Lisa Chow is the economics reporter at WNYC. She tries to explore in her stories surprising aspects of New York’s many economies—in plain view or hidden, in neighborhoods or sectors.
New York, NY –
All the bank failures, bank conversions, and bank mergers mean New York’s once thriving financial sector is shedding jobs - fast. Ten thousand this past year, and an estimated 30,000 more in the coming year. Recruiters say there’s a lot of talent on the street, but few hires are taking place. WNYC’s Lisa Chow reports.
REPORTER: Wall Street, the way we knew it, does not exist anymore. Just ask Stephen Chen. It was Saturday, March 15th, the day before Bear Stearns fell. Chen was working around the clock. He left his office for a lunch break.
CHEN: That day I walked out, and here was a home I had found for two years, and I knew it wasn’t going to be the same in 24 hours, and it was actually the same day that one of the cranes fell in New York.
REPORTER: Eight blocks from the investment bank’s headquarters, a large crane collapsed, killing 7people.
CHEN: I was kind of in this daze because we had been up like all night long and I hear sirens in the background and I see this huge structure leaning against the side of the building and the façade of the building was crushed in and I go back to my company and it was such a strange mirror to what was happening at my firm.
REPORTER: Talking at a cafe recently, Chen says, just after the sale of Bear Stearns to its rival, JP Morgan Chase, the conversation inside the office was, don't talk to anyone outside the office. In the weeks that followed, people started losing their jobs. Chen survived, until last month. Financial headhunter Kurt Kraeger says with more people competing for fewer jobs on Wall Street, the outlook for financial analysts like Chen is grim.
KRAEGER: Someone like Stephen who would have come out of Bear Stearns, and we would have told him all about UBS, or Goldman Sachs or Lehman Brothers. Now we have to tell him about insurance companies. What about going to Chicago? Or what about going to a not for profit?
REPORTER: Chen is staying in New York, at least for now. The 25-year-old grew up in the Bronx. He went off to Brown University, and then returned to New York, first working at a startup company. He said he was drawn to finance because it was considered sexy at the time. These days ... he finds himself defending his old job.
CHEN: I was actually sitting at a dinner table this past weekend with a bunch of cousins. And there was definitely this sort of unease of like, you know, you work on Wall Street, you must therefore be greedy and be a bad person. You only get paid when you bring value to people. And I think that investment banks and Wall Street brings tremendous value and they get compensated for it.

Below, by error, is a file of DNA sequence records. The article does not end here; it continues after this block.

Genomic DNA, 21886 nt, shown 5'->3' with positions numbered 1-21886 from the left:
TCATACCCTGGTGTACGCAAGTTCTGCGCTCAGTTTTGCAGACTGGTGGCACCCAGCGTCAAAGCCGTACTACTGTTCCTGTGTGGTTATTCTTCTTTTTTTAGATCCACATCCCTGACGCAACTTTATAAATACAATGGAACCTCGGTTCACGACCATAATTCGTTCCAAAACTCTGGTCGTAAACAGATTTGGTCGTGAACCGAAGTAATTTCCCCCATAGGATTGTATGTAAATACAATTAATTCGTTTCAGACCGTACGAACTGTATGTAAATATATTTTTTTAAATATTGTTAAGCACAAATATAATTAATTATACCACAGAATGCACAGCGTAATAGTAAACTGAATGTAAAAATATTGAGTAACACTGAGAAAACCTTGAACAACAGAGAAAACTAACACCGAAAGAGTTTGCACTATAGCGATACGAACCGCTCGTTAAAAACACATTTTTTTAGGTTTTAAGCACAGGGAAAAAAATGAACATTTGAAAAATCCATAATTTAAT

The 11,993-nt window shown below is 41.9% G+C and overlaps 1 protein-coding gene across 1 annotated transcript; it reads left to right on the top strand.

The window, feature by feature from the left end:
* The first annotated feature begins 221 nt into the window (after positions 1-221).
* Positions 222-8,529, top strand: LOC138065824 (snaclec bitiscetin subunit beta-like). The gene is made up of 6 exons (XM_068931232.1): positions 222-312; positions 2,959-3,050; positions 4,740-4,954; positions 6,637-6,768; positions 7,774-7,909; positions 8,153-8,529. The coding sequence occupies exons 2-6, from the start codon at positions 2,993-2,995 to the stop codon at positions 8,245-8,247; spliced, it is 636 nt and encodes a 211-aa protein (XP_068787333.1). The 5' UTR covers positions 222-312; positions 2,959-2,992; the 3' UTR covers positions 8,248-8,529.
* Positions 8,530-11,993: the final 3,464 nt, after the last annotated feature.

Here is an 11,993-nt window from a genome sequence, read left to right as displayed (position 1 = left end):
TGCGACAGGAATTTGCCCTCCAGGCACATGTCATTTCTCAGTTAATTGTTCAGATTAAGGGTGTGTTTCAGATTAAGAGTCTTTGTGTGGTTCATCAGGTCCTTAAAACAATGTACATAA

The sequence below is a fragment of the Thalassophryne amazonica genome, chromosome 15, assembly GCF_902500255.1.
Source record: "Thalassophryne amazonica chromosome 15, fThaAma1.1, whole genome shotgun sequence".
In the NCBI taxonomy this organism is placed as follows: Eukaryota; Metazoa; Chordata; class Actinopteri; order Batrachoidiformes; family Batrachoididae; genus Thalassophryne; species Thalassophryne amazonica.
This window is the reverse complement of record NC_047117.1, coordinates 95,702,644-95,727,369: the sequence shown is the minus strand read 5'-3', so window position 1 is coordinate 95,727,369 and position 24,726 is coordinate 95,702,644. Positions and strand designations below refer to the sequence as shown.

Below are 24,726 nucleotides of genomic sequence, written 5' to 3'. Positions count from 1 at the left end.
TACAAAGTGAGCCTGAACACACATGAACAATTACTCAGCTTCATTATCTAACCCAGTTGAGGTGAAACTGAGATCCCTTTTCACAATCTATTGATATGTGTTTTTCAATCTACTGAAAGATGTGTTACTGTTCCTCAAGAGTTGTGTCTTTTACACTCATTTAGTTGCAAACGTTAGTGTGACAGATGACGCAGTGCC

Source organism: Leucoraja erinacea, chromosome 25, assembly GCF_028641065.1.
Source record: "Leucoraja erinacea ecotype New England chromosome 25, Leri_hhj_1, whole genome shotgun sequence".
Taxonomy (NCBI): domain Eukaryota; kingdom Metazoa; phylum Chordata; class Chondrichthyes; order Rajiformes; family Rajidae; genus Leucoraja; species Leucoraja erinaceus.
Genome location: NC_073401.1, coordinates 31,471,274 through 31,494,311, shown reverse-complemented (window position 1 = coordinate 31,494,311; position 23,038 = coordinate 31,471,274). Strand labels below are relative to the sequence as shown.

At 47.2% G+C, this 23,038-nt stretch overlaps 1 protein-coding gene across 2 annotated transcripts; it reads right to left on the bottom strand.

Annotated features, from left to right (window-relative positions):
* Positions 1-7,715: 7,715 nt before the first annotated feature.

REPORTER: Chen says that it's easy to point fingers. And, he says, we have pointed fingers at Lehman Brother's former CEO, brokers, people who bought homes they couldn't afford, and former Fed Chairman Alan Greenspan.
CHEN: Everyone has a small part of blame in this. You know it’s really easy to say, you did it. It wasn’t me, but that’s not really fair.
REPORTER: For someone who lost his job a few weeks ago, Chen seems surprisingly upbeat and takes me to his new venture.
CHEN: Hey Al, how’s it going?
REPORTER: Chen is on a cell phone, standing on 43rd Street in Hell’s Kitchen.
CHEN: We are outside, I think, your apartment.
REPORTER: He introduces me to his new business partner.
ONG: Hi, my name is Alastair.
REPORTER: Hi I’m Lisa.
ONG: Nice to meet you Lisa
CHEN: This is my friend, my business partner, and my mentor.
REPORTER: Alastair Ong is a former lawyer who’s building his third company. His first one was in e-commerce, his second was remittances to the Philippines. This one: selling environmentally friendly sandals, made from used tires in Asia, to people here in the US. And this isn't Chen's first startup. He built his own discount travel business in college, making about 10 thousand dollars. Chen and Ong go over some of their expectations.
CHEN: Would this be full time right off the bat, or would it be part time as we ramp up sales?
ONG: Right now as I start a venture, I'd like to focus my immediate attention to it and almost all my efforts into it, so right now i'm going to look at this like a full time job.
REPORTER: Chen says with severance and savings, he has enough money to get by for six to eight months. He says his parents aren't thrilled about his losing his Wall Street job, and so far, Chen's been vague with them on the details.
CHEN: I haven’t told them that we’re going to sell sandals, I’m not sure that that’s the ideal thing they see their son go into.
REPORTER: But Chen isn't doubting his decision.
CHEN: I feel really good about this and I think this is a right chapter.
REPORTER: So for the thousands of people who lost their jobs and want to get back into the financial industry, here's one person they won’t be competing against. For WNYC, I'm Lisa Chow.